It all ads up

Published: Nov 11, 2019, 07:00 IST | Shunashir Sen | Mumbai

A historian's lecture today will focus on how advertisements for medicines in colonial Bombay reflect prevalent societal attitudes of the time

An advertisement for an infant food product that appeared in Journal of the Association of Medical Women in India
An advertisement for an infant food product that appeared in Journal of the Association of Medical Women in India

If you look at a printed condom ad today, the photo in it will typically be of a semi-naked couple in a state of sexual ecstasy. Similarly, an ad for a deodorant might have imagery where the intimate relationship between a man and a woman isn't veiled behind a cloak of secrecy. We are a lot more accepting these days when it comes to accepting direct messages from brands looking to sell their products. We like to clearly see what's on the label. But that's not how it was in the colonial era. People were a lot coyer when it came to discussing such issues. And a lecture at a SoBo venue today will shed light on how advertisements during the British Raj reflected the life and times of the citizenry in that age.

Guide
A present-day ad for a condom company, which is overtly sexual in nature

Dr Mridula Ramanna, former Head of Department (History) at SIES College, Sion, will conduct the talk. She will focus mainly on ads on medicines and toiletries that appeared in Bombay newspapers during the late 19th and early 20th centuries. Ramannan tells us that the content in these was a lot more euphemistic than what you'd find today. She says, "I looked at it as what I call a non-conventional source. Normally, our sources of history in the colonial era would be records and biographies, and in the ancient times, it would be inscriptions, coins and things like that. So, I thought why not look at ads and read into them, examining the copy for the content and images. And what I found was that they are not overt. The language is more euphemistic, which kind of reflects the societal thinking of that time."

Guide
 Dr Mridula Ramanna

She adds that that's the reason why a tonic that was meant to promote virility would use the word "vigour" instead in its advertisement. "I have also looked at infant foods, and noticed that there is a move to push certain items. But they do say that you can use these foods if the mother is unable to feed the baby. So they do promote breastfeeding. But there is obviously a systematic effort to sell the product as well, and I'll be talking about many companies that we are familiar with even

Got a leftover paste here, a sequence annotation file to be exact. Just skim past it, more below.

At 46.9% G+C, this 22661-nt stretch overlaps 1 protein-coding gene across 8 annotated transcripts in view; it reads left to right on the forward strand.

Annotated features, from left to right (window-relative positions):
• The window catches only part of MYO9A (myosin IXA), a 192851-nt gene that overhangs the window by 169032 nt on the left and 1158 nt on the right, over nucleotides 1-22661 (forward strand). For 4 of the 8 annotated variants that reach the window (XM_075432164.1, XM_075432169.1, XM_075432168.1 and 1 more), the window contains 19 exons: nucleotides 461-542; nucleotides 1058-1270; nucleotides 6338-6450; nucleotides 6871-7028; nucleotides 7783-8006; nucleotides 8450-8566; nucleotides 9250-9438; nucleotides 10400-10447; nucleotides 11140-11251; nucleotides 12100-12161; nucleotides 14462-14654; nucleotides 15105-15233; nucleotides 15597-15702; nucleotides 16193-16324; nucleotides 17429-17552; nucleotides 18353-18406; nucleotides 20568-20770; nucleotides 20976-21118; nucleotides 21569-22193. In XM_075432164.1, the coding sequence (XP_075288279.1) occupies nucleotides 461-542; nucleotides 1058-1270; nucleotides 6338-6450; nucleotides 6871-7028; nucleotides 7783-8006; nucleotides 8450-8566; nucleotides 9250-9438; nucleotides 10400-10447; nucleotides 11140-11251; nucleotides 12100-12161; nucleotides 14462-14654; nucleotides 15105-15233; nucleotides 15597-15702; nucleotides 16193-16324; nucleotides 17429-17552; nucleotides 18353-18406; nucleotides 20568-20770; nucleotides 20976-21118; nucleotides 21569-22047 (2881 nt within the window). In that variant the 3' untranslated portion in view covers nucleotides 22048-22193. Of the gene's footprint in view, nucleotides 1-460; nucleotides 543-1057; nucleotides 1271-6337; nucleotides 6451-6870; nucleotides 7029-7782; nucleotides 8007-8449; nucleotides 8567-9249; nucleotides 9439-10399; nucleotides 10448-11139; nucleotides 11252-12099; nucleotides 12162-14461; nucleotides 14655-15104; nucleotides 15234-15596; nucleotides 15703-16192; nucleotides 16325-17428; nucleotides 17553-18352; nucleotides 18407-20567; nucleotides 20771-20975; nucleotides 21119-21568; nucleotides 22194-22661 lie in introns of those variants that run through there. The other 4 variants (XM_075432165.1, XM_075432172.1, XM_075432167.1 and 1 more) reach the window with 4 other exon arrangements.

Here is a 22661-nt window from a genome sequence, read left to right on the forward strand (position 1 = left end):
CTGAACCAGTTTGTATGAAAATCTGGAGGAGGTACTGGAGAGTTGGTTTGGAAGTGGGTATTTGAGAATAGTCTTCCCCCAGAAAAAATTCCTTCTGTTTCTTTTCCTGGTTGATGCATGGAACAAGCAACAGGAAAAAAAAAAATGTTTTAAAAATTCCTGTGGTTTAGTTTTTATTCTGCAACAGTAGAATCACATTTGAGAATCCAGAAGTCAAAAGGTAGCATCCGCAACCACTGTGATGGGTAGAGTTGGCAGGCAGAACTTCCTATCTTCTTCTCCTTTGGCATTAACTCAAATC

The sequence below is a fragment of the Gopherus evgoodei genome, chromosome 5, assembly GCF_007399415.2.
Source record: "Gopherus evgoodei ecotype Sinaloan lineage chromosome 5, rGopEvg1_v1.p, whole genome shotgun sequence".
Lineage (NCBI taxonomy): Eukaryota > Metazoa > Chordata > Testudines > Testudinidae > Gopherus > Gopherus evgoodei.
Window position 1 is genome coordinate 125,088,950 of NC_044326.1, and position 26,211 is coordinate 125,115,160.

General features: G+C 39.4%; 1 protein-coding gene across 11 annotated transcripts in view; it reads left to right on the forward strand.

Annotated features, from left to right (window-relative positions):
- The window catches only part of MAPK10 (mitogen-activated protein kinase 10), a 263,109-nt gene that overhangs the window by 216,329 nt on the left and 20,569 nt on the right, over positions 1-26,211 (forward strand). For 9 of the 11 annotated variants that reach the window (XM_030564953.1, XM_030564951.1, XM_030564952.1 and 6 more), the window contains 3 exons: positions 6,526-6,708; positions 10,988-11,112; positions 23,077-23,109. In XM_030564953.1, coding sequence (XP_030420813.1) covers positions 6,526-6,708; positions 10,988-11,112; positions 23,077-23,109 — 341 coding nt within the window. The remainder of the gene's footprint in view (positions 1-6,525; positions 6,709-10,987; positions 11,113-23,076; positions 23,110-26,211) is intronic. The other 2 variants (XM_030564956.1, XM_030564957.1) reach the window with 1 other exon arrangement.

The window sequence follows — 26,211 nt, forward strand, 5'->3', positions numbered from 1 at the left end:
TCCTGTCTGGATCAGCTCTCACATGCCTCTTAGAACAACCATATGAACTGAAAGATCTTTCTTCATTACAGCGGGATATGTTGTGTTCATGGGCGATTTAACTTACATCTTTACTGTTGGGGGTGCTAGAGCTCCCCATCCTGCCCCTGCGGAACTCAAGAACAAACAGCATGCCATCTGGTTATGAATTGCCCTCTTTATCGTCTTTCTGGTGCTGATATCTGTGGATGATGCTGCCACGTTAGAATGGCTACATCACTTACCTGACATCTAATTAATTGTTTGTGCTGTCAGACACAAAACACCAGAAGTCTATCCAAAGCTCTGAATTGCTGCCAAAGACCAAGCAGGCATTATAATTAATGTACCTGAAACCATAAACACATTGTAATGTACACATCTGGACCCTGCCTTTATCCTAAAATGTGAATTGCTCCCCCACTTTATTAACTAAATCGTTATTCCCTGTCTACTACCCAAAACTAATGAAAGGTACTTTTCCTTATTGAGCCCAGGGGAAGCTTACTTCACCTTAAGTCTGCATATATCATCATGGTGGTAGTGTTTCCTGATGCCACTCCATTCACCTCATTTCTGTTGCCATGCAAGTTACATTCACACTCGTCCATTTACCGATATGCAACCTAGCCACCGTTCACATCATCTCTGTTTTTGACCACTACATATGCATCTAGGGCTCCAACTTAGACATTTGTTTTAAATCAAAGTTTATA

today, such as Glaxo and Nestle," Ramanna reveals.

Guide
An ad from the colonial era for a soap brand

At the same time, though, she says that she came across ads for sanitary towels, which you wouldn't think would be promoted so brazenly at a time when the women's lib movement was still some decades away. "But I must clarify that since the ads I examined were in English, a lot of them were geared towards the expat community. Interestingly, though, the content in these wasn't too different from the ones that appeared in The Bombay Chronicle, which was a newspaper for the modern Indian nationalist."

The point thus remains that a study of ads in that era reflects societal thought processes. Ramannan says that, yes, there were ads on birth control. But the content in these was a lot subtler than what you will find today. "It's not like the overtly sexual condom ads you will see on TV today. So to that extent, I do think that the ones from back then make for apt subjects for a study into societal thinking," she signs off.

ON Today, 6 pm onwards
AT Dr Sir JJ Modi Memorial Hall, KR Cama Oriental Institute, 136 Bombay Samachar Marg, opposite Lion Gate, Fort.
CALL 22843893

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